She stood about 3 feet taller than all of us, her pale face cemented with a scowl, her sleek hair packed in a tight bun at the back of her head. She was wearing a black coat like us too. 

We don’t know how we got here  or what was before now, all we know is everyday we march and take the train to point blank station. I did the same thing everyday until today. 

“Where are you going” said Nevul – my friend turned brother. There was no contract to it.  At 5, I was the youngest of all of us. He was 6 years older so he took on the role of a big brother and he relished in it. 

“To find answers” – I replied.

 We were standing in front of a building now. The building stood like one of those towers you would only expect to see at Hogwarts. Even more oddly, it felt alive. I made for the large door knocker – but almost immediately the door opened to us like it was expecting us. 

We were greeted by a long wind of stairs that wound down like it led to the bottomless pit itself. An empty barrel with a broom in it appeared in front of us. we exchanged a glance. We knew we had to get in- see where this was leading.

The train barrel moved at the speed of light. It finally stopped at a small room that looked like an office.

‘Now what!’ – Nevul exclaimed bewildered. ‘C’mon lets go before they find we are missing.’

‘Shh – take a look at this’ – I said in a whisper

There were e-files, digital archives of strange dimensions floating in a mess everywhere. 

“Take a look at what – “

‘The people in the files, the color, the flowers have you seen anything this pretty before?’

“What are you talking about – You can see color?! Thats biologically impossible!” – Nevil asked impatient now. 

‘Yes – not just color – There’s an unfamiliar feeling of serenity and warmth too.’

 There was a file that laid precariously close to a disk slot. Someone must have been interrupted while trying to place that there. The broom nudged me to place the file in. 

‘You do it’ – i said to Nevul;  but the broom pinned him to the wall as soon as he stretched his hand.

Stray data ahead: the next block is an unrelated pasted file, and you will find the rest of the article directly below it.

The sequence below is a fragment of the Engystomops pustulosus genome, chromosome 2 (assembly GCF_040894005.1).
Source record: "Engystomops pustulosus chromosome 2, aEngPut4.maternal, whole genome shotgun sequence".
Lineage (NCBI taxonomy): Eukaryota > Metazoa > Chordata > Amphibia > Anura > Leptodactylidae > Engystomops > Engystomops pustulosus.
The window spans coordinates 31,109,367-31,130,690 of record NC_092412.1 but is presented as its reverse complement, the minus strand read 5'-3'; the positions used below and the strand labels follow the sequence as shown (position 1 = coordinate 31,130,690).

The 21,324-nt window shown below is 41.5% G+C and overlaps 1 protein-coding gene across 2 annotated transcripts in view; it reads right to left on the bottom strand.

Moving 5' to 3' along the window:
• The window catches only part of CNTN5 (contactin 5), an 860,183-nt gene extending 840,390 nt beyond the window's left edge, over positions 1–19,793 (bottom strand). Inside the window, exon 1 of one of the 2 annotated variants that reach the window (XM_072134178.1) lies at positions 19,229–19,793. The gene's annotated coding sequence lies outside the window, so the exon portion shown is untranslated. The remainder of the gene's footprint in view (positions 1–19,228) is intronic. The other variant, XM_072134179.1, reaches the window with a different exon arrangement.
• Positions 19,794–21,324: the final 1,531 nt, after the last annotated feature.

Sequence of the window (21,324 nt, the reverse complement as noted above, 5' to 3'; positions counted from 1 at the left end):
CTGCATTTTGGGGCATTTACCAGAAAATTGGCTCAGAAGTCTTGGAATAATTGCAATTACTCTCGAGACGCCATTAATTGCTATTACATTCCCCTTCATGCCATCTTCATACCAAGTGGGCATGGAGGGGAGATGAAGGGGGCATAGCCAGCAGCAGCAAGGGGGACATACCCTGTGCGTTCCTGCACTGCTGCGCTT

An alarm was already sounding on the corridors, they had realised we were missing. They were coming for us. I looked out the window. Everything was covered in snow now. I sighed. 

We heard a door swing open and footsteps. 

‘Now!’ , Nevul screamed 

“Put the file in! It has to be you!”

” Whoever started this wants it to stay that way but you can stop this. You have magic in you. You see color. Thats your super power and as soon as they find out, they will kill you. You are a threat to this existence”.

The footsteps were nearer. 

“Do it now!”

There was a sudden gush of wind and  then everything went blank. 

22, Picket Avenue, Lagos. Tobi’s Computer screen reads: (RESTARTING DEVICE, UPDATING SOFTWARE, PROGRESS -66%)

#TheWritersBase #Iamawriteronthebase#NigerianWriter#Shortstory@TheWritersBase

No Peeking

A Demonstration

Arrh! Juust Perfect!
Be here
Close your eyes
Count every sheep
Don’t wake up
Dream of me
Empty your soul
Earn my smile …

Feel your breath
Grinding away as you
Go on that solo journey to –
Hell and beyond
Hits on you now right? – Yes –
I poisoned your tea
Ira said a spoonful
Just enough to do the job
Joke’s on you now
Light’s on who now?

My message was clear
No peeking
No seeing the bride before
Or even getting a picture
Play the script like I – I –
Pictured – you half smiling & crying …
Quad Perfect – Hollywood Stuff
Question – was it so hard to wait?
Reason it – it was just 5 minutes
Sorry – but you know it’s bad luck
So I had to do it
Sigh – the real problem tho, is that – You —